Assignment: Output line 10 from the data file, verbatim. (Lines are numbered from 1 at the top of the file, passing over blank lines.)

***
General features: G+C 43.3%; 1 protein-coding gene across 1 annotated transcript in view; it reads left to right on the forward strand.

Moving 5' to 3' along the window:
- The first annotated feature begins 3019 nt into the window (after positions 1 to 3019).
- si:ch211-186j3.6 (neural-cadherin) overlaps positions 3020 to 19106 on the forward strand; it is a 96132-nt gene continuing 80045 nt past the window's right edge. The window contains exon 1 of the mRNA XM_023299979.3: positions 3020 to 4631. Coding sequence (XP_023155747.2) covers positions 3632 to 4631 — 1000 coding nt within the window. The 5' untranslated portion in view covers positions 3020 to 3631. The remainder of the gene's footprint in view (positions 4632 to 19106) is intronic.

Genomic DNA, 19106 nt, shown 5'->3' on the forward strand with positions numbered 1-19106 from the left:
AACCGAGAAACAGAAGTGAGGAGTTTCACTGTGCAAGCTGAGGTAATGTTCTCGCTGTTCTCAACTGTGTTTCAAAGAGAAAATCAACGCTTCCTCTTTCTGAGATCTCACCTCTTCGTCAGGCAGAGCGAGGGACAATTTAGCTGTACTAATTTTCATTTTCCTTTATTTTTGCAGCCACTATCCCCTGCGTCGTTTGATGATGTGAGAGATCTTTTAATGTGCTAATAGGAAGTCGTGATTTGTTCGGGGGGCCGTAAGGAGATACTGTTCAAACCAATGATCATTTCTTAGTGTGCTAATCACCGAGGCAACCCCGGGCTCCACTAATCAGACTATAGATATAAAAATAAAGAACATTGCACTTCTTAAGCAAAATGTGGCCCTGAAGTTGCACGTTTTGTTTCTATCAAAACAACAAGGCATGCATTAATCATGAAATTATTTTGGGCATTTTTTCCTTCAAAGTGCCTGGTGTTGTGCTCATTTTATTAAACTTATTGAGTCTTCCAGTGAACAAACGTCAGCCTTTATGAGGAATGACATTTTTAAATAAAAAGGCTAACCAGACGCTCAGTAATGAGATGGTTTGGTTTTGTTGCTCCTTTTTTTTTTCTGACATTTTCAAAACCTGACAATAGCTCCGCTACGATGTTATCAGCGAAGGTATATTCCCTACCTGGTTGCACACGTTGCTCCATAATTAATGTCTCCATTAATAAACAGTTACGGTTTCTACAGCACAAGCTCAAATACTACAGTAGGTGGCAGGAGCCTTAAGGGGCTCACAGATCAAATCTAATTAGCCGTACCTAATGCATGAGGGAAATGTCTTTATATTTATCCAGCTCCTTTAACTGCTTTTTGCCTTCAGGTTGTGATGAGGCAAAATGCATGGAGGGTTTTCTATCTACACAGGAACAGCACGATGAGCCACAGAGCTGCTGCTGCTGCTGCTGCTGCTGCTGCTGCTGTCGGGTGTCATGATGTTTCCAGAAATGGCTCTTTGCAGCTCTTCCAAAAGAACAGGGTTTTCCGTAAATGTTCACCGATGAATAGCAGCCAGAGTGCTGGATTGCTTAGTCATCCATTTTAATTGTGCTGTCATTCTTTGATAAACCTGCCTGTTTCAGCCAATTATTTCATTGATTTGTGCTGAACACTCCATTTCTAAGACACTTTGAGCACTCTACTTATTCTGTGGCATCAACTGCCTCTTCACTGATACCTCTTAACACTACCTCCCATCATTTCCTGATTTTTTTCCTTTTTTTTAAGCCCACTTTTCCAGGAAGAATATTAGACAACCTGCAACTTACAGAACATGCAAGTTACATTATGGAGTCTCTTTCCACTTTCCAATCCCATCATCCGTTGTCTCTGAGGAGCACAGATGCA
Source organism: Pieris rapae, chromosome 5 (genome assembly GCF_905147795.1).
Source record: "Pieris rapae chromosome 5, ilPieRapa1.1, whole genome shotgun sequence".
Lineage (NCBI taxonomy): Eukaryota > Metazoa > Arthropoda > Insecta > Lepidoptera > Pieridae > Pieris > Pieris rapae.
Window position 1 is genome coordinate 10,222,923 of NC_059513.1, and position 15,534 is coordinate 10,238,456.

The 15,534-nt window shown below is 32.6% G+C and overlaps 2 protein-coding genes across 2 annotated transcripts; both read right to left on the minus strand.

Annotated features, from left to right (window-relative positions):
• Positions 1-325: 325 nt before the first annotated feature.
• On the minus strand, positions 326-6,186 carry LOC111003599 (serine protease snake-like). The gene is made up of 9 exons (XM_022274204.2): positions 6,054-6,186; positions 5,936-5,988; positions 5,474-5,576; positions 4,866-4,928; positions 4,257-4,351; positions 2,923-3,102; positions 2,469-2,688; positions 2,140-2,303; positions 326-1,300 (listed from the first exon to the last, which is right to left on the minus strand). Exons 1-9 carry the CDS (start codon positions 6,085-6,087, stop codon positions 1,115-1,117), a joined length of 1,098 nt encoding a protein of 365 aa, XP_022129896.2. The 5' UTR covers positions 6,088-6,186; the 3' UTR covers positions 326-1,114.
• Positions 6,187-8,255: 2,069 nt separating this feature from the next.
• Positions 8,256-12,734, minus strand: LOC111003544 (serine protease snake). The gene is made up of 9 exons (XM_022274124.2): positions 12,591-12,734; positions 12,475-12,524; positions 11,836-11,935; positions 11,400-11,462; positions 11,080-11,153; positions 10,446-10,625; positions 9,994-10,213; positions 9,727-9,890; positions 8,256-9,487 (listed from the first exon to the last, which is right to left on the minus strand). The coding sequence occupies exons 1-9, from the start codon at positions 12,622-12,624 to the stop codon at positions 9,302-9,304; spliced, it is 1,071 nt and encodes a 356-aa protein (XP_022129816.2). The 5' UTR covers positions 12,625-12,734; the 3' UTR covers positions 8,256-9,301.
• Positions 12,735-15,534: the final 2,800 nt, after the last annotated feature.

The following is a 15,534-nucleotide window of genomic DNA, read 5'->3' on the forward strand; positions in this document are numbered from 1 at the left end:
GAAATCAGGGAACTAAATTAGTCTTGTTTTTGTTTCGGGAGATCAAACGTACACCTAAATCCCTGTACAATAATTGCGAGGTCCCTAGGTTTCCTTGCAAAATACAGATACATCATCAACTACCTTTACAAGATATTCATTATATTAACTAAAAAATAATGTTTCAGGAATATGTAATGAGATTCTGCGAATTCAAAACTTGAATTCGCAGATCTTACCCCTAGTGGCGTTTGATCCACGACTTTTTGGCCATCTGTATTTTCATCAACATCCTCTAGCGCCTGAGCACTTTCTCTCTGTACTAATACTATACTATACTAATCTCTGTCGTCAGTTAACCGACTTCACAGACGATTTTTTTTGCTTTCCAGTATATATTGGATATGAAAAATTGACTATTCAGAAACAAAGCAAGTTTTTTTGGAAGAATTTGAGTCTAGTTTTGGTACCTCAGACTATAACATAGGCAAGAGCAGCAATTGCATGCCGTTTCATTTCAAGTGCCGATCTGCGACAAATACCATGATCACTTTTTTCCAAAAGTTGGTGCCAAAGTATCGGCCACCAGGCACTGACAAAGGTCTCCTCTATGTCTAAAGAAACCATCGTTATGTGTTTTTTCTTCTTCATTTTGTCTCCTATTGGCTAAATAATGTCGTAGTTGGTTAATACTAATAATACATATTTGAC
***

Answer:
Window position 1 is genome coordinate 10,222,923 of NC_059513.1, and position 15,534 is coordinate 10,238,456.